What Supply and Demand Does NOT Address

“Supply and demand” is a common response to many economic discussions. However, it is only PART of the discussion. There are MANY MANY MANY factors at play. NOT JUST supply and demand.

Last night I had a great (though short) discussion  with a peer about political candidates and the economy. One of the topics (BRIEFLY) discussed was the unemployment/underemployment of college graduates. His solution was to reduce the number of college graduates because … you guessed it … supply and demand.

He is right. If we reduced the number of college graduates available for businesses to hire, businesses will have to offer the graduates available more. Yet, something nags at me. Something is screaming at me that this is a bad idea. Part of my peer’s argument was that if we continue to increase the number of college graduates, they will continue to get less and less because the supply would be greater than the demand. Thus, we should NOT make college more affordable and accessible for the masses.

Yet, something nags at me. Something is screaming at me that this is a bad idea. That something is all other causes and effects. Yes, one of the effects of having a large college educated population is reduced “reward” for that education. Yet, there is more to it.

Do you know what else is a result of having a large educated (college or otherwise) population? All the benefits of education. You have people making a better contribution to society and making it a better place. You have people making gadgets and gizmos. You have people increase the efficiency of operations. You have people using personal, group, or public resources to improve the environment. You have a happier society.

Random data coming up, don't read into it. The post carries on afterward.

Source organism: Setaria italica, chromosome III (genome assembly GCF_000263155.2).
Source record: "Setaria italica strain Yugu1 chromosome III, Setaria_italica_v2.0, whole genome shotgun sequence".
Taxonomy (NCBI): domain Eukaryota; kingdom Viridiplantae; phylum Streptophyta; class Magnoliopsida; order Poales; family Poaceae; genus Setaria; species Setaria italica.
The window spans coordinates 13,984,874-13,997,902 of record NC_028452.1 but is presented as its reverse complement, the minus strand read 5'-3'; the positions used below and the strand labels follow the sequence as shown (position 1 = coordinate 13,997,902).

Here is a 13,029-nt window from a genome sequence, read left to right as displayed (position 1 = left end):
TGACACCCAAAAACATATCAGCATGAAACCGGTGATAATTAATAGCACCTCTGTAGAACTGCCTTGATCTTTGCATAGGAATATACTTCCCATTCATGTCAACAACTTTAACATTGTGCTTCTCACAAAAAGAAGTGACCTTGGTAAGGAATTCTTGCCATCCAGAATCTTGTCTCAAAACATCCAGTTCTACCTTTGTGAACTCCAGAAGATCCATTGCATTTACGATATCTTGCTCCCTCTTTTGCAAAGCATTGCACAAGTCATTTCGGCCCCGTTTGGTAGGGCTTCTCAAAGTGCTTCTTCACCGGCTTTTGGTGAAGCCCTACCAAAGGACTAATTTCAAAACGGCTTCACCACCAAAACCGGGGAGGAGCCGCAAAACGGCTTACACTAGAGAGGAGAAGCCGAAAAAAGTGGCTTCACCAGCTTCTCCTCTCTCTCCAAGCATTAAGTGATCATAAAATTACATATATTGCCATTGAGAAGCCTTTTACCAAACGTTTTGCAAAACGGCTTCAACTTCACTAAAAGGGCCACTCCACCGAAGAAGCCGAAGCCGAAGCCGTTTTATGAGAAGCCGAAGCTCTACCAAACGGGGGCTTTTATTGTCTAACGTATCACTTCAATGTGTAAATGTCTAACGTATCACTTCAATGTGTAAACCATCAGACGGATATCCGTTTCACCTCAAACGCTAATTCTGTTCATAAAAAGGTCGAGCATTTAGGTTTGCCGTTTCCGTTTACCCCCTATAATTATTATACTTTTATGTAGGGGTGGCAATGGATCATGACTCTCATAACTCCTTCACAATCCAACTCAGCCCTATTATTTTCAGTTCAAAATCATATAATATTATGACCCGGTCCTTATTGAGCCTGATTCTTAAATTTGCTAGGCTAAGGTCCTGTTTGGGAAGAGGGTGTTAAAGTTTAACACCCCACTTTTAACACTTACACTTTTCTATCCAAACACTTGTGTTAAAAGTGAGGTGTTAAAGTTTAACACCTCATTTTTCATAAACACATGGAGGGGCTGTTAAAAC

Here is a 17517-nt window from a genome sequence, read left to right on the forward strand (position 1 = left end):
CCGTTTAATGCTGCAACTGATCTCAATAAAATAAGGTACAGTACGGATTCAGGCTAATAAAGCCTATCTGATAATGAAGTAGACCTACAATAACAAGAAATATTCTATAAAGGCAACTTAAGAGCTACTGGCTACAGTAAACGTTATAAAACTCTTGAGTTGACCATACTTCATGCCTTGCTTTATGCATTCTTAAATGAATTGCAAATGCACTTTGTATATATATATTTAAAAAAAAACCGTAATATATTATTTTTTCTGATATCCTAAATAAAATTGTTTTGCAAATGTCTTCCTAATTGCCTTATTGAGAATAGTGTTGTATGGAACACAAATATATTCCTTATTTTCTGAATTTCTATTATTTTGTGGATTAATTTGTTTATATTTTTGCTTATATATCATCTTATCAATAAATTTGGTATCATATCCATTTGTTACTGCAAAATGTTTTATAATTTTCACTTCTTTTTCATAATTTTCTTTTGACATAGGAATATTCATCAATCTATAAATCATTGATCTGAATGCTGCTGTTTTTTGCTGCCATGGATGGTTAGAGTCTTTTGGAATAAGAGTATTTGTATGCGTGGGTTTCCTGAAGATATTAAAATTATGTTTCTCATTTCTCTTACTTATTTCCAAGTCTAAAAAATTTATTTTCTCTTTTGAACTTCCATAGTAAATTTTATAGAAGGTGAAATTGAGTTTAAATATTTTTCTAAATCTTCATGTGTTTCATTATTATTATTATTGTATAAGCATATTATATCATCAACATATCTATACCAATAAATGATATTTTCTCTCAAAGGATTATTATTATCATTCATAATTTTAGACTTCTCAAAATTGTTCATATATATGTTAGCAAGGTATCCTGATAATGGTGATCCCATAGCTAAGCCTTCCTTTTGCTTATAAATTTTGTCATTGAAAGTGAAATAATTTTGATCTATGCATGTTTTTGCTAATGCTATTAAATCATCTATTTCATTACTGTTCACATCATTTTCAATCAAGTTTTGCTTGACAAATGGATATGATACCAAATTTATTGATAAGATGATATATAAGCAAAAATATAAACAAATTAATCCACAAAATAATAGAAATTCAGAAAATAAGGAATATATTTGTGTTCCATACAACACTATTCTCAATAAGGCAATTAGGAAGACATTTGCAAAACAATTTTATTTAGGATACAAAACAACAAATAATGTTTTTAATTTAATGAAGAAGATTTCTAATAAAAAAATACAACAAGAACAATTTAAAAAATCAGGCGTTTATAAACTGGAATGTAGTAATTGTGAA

Increasing the education of the population may reduce the individual rewards, but it also increases the societal rewards. I recall hearing a comparison of today’s economy with yesteryear’s. The comparison goes something like the rich of yesteryear would be the poor of today.

That comparison reminds me of this discussion. A college education may not grant the same social-economic advantage as it did in yesteryear, but today’s society-economy is more advanced than yesteryear. Thus, progress and stuff.

In conclusion, supply and demand is not the entire answer. It is only part of the answer. What are other parts can you think of?

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